FIGURE 9. Comparison of the spectrogram of the system’s loudspeaker signal, and the applied amplification-gain (Gain) over time, under the scenario of K = 6 and clean-signal, where mic2’s location is 0.375,2.5 (single-microphone solution).

In subsequence to the training stage in Section 7.2, the following analysis compares the single-microphone solution with the worst-case Pareto front of the dual-microphone solution, using the test speech signal (with a duration of 51 s), i.e., the test stage. Thus, verifying that the single-microphone solution is generally-dominated. Namely, the system’s output is examined for the single-microphone solution, in comparison with three instances of the dual-microphone solution, under the scenario of K = 6 and clean-signal. The three mic2 placements, considered in the dual-microphone solution, are 0.625,2.5, 0.875,1 and 1.125,1.75, see Figure 10. These mic2-locations belong to the worst-case Pareto front, where location 0.625,2.5 also comprises the Pareto front under this scenario, as seen in Figure 11. Figure 12 summarises the performance vectors of the considered mic2-locations, in terms of Med-IS-Dist and Keff.


FIGURE 10. An illustration of the car-cabin room configuration, in the XY axes.


FIGURE 11. Performance vectors, under the scenario of K = 6 and clean-signal (of the training stage), of the Pareto-front mic2-locations (connected green triangles), worst-case Pareto-front mic2-locations (blue diamonds), and the single-microphone solution (red square). The dashed-line connected magenta circles denote the Pareto front that considers the worst-case Pareto-front mic2-locations and the single-microphone solution. The gold pentagrams denote the performance vectors of the mic2-locations, chosen for the algorithm demonstration.


FIGURE 12. MSD-GC performance vectors for mic2-locations: 0.375,2.5 (mic1’s location), 0.625,2.5, 0.875,1, and 1.125,1.75, under the scenario of K = 6 and clean-signal.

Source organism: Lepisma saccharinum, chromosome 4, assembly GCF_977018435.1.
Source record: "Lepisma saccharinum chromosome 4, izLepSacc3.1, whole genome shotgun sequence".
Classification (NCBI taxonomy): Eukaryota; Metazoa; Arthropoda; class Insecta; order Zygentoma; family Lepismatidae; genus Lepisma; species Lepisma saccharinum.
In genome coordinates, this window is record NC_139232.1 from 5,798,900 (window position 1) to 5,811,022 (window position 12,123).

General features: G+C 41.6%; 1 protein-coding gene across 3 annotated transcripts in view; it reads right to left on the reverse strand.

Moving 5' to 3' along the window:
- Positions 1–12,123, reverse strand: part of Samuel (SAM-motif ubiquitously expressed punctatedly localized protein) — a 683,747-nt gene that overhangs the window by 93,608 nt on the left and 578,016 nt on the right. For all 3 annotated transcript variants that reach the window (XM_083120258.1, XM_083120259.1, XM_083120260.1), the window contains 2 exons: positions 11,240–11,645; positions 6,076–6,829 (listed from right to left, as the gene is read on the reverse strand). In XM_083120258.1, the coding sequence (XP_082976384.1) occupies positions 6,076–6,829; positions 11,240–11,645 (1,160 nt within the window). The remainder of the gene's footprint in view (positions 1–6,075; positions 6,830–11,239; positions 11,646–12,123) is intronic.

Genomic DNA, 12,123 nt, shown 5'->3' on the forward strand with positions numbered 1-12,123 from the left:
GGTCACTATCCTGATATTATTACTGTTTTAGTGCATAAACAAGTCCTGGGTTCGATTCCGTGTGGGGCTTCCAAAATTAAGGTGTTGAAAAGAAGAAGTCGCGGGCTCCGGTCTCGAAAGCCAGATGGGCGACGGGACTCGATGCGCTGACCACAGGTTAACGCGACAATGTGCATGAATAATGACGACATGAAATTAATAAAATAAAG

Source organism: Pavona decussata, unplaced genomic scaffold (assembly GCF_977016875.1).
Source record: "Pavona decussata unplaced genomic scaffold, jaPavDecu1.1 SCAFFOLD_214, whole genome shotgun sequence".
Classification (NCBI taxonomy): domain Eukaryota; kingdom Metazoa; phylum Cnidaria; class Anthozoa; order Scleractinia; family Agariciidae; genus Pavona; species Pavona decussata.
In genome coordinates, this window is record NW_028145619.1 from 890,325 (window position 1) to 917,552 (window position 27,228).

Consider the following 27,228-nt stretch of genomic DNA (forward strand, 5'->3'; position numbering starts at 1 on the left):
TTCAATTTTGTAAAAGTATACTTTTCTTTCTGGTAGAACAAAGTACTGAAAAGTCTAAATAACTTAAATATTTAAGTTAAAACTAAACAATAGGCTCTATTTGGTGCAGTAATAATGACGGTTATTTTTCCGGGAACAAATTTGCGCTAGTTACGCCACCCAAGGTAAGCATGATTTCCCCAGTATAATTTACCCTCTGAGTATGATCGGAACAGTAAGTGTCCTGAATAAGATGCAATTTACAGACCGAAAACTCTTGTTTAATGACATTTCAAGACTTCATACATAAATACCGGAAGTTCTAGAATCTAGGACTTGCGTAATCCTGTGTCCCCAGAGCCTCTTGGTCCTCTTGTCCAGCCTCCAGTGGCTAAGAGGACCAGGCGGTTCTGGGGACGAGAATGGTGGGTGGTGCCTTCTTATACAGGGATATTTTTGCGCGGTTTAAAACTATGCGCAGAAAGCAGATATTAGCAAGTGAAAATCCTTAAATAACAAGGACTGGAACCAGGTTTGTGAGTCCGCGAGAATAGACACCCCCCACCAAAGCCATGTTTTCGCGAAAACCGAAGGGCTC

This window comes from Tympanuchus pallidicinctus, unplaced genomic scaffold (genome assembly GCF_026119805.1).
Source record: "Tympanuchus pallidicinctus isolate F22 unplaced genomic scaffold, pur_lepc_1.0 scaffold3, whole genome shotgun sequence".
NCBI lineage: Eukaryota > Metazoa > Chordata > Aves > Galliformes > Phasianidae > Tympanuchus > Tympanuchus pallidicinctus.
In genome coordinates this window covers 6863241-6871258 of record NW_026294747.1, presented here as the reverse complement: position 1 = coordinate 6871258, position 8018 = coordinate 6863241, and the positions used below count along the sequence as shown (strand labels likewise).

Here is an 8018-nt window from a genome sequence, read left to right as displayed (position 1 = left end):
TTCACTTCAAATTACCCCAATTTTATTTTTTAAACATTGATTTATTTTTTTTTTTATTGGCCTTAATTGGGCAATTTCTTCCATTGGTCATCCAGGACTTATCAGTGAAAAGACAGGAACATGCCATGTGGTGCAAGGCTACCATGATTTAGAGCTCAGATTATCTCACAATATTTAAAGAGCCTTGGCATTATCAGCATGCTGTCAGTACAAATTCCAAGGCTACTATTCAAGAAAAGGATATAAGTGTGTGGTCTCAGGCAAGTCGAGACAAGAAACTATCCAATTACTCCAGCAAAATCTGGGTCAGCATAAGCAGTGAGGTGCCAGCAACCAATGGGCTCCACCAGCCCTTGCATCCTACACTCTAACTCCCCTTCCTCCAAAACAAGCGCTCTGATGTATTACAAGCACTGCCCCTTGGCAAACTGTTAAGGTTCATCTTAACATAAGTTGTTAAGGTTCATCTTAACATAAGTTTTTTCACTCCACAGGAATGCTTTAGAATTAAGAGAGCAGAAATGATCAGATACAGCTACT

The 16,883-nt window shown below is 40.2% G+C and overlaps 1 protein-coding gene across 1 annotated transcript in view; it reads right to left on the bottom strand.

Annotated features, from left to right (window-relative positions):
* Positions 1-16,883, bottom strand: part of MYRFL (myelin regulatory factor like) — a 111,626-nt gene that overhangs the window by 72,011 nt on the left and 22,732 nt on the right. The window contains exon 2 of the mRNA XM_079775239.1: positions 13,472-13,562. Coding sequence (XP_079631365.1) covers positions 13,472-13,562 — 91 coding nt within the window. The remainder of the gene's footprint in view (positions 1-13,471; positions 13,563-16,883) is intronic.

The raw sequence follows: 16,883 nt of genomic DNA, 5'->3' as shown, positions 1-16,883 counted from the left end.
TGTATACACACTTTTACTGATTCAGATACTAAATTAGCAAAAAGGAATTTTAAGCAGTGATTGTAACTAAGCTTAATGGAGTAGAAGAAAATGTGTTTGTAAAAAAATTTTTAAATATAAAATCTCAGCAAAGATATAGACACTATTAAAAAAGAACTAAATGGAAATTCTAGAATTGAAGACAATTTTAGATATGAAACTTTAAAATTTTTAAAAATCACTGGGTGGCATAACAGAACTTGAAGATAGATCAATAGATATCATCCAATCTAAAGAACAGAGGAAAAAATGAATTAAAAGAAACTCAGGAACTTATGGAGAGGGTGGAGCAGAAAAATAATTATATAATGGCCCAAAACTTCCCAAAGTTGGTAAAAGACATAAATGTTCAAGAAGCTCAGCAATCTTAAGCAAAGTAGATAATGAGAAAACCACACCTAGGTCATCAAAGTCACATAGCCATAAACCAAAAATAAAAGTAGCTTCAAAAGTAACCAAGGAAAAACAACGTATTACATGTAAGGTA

First, mic2-location 0.625,2.5 is an example where the howling detection is susceptible, and correspondingly the applied amplification-gain is low (and relatively steady). It can be seen in Figure 12 that although the matched effective gain is low (high relative gain-reduction), the Med-IS-Dist is low. Second, according to Figure 12, mic2-location 0.875,1 gives a matched effective gain that is equal to that of the single-microphone solution, whereas the resulting Median-IS-Dist is lower. The obtained better speech quality can be explained by the fact that the applied amplification-gain is more steady over time, resulting in fewer artifacts in the reinforced speech. Finally, Figure 12 also shows that mic2-locations 0.375,2.5 (single-microphone solution) and 1.125,1.75 are non-dominated by each other.

This demonstration validates the intuitive tradeoff between speech quality and the relative gain-reduction, which tends to be higher when the howling detection is more sensitive. In addition, this demonstration validates the dual-microphone solution’s potential to detect howling at a higher level of sensitivity.

8 Conclusion

We have considered a dual microphone speech reinforcement system for improving in-car speech communication via howling control. The car-cabin can be characterized as a relatively small room (short loudspeaker-enclosure-microphone paths) with a short reverberation time (due to the sound-absorbing materials). Therefore, the desired amplification-gain to be applied is limited due to electro-acoustic coupling, which is the product of feedback, manifested in a howling sound. A dual-microphone system with a speech reinforcement algorithm, named MSD-GC, was proposed for in-car speech communication, focusing on front-to-rear passenger communication. The proposed system aims to maintain a desired high amplification gain over time while not compromising the output speech quality. The proposed MSD-GC algorithm comprises a proposed gain-control segment, triggered by a Magnitude-Slope-Deviation based howling detector, utilizing another microphone that monitors the environment.

A Pareto optimization approach was applied, under a devised set of scenarios, to find the Pareto-optimal locations of the howling-detection microphone in the cabin, thus proving the advantage of utilizing another microphone. Namely, the worst-case Pareto front’s locations of the howling-detection microphone were discovered using the train speech signal, i.e., the training stage. It was shown that the proposed dual-microphone system outperforms the single-microphone-based system (that consists of the same proposed algorithm) in terms of the worst-case scenario; and that the proposed dual-microphone system is non-dominated by the single-microphone-based system under each of the devised set of scenarios, which indicates the robustness of the proposed dual-microphone system. Subsequently, the performance improvement of the dual-microphone system was demonstrated and validated in the simulated car cabin, under one scenario, for a chosen microphone placement and the test speech signal. This improvement was demonstrated by a steady high amplification gain over time, as well as a higher speech quality.